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Time for Drastic Changes in Tall Buildings? Experts Disagree
The New York Times - Friday, June 24, 2005


The day had been one of utter confusion, panic, even death. Terrorists had attacked the largest buildings in New York. And for months afterward, a task force of senior government officials met to reflect on the event, and to study how to make tall buildings safer. In the end, they produced a document calling for fundamental change in how they are built and operated.

The date of their report was Feb. 22, 1995, two years to the week after the first attack on the World Trade Center. More than six years later, on the morning of the next attack, very few of the recommendations had been put into effect. "It just didn't happen," said Patricia Lancaster, now the city buildings commissioner.

Yesterday, a federal agency released a 10,000-page draft final report on the collapse of the World Trade Center, including a set of recommendations for fundamental changes in the next generation of skyscrapers, and for emergency response. Having been struck twice, New York City has already passed Local Law 26, which anticipates and surpasses many of the federal recommendations. But faced with opposition from the real estate industry, the city has not required wider staircases.

Elsewhere, some of the early reactions to the new recommendations, from the National Institute of Standards and Technology, recall the history, if not the fate, of the reform effort after the 1993 attacks. Many structural engineers argue that the events of Sept. 11, 2001, were so unusual that they should not propel drastic change.

"Tall buildings are extremely safe today, one of the safest places you can be," said W. Gene Corley, a structural engineer who led an earlier investigation into the World Trade Center attack, as well as an inquiry into the bombing of the Murrah Federal Office Building in Oklahoma City.

He and William F. Baker, a structural engineer at Skidmore, Owings & Merrill in Chicago, said that as a result, changes in building codes will likely be modest. "I expect it will be more a case of refinements than wholesale changes," Mr. Baker said.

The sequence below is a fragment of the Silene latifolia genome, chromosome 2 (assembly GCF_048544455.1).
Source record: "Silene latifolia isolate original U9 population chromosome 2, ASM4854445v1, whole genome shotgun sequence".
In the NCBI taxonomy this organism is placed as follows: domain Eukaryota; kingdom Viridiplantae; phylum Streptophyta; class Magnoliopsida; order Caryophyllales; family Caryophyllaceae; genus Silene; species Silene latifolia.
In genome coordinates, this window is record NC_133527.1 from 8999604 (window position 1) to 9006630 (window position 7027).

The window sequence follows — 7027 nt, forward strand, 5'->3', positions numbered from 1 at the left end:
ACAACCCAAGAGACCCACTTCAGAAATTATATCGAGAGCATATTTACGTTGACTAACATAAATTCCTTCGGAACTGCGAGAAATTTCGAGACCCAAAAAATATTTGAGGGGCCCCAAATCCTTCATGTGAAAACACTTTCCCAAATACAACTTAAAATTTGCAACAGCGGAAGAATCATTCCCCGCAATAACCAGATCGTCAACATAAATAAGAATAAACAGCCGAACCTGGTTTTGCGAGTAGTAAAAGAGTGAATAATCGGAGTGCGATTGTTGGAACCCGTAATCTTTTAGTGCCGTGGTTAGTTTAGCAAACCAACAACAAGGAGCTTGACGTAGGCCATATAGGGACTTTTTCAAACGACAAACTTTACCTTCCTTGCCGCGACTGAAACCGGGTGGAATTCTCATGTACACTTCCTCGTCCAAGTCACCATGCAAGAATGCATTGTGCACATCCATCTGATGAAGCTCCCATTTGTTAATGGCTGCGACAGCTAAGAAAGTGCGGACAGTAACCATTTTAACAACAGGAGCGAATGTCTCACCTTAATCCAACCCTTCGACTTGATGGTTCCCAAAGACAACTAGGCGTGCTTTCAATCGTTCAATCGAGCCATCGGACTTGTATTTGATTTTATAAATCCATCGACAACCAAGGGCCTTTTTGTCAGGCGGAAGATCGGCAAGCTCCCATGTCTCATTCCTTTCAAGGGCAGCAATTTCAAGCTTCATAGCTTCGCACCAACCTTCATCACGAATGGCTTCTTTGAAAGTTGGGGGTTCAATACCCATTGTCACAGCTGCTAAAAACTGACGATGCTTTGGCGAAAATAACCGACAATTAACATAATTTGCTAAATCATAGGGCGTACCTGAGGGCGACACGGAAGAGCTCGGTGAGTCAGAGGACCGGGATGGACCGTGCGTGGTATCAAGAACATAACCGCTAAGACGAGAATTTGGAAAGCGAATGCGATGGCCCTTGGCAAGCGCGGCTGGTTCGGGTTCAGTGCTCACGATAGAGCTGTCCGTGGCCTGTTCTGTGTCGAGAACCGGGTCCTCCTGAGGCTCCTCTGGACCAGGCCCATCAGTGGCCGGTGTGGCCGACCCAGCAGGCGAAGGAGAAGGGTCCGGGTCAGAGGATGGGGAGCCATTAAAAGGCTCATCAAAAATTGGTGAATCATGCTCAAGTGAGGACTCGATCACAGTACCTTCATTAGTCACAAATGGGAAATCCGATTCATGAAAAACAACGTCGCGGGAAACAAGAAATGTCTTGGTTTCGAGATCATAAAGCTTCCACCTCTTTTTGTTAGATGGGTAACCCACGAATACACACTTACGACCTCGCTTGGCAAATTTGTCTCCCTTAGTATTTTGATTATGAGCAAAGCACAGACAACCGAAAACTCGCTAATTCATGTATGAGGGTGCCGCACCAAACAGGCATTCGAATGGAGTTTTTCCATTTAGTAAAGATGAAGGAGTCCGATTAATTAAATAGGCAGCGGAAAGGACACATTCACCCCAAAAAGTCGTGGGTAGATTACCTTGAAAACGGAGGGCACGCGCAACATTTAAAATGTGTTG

Leaders of the National Institute of Standards and Technology say that they have an ambitious program of meetings with building code experts and industry officials to push for changes that they believe will improve the safety of buildings faced not only with terrorist attacks, but also more routine hazards like earthquakes, fires, and hurricanes. The agency plans to hold a conference in September on how the building industry can reduce the risk.

"We already have begun working with the organizations that will be responsible for turning the recommendations into action," said Hratch Semerjian, the acting director of the institute.

Nationally, between 1989 and 1999, no more than five civilians were killed in 6,900 reported high-rise office building fires, according to statistics complied by the National Fire Protection Association. Those numbers - which do not include the attacks at the World Trade Center - are not large enough to produce wide-scale change in building codes, several engineers said.

"You can do anything you want, but you can't change a number that is already extremely low," Dr. Corley said.

In presenting the findings yesterday, S. Shyam Sunder, who led the federal investigation, rejected suggestions that the events at the trade center were too rare to provide useful lessons for other skyscrapers. The investigation used two approaches to study risks, he said. One was based on historical records. The second was "scenario driven," an effort to anticipate unusual events that could cause serious injury or death.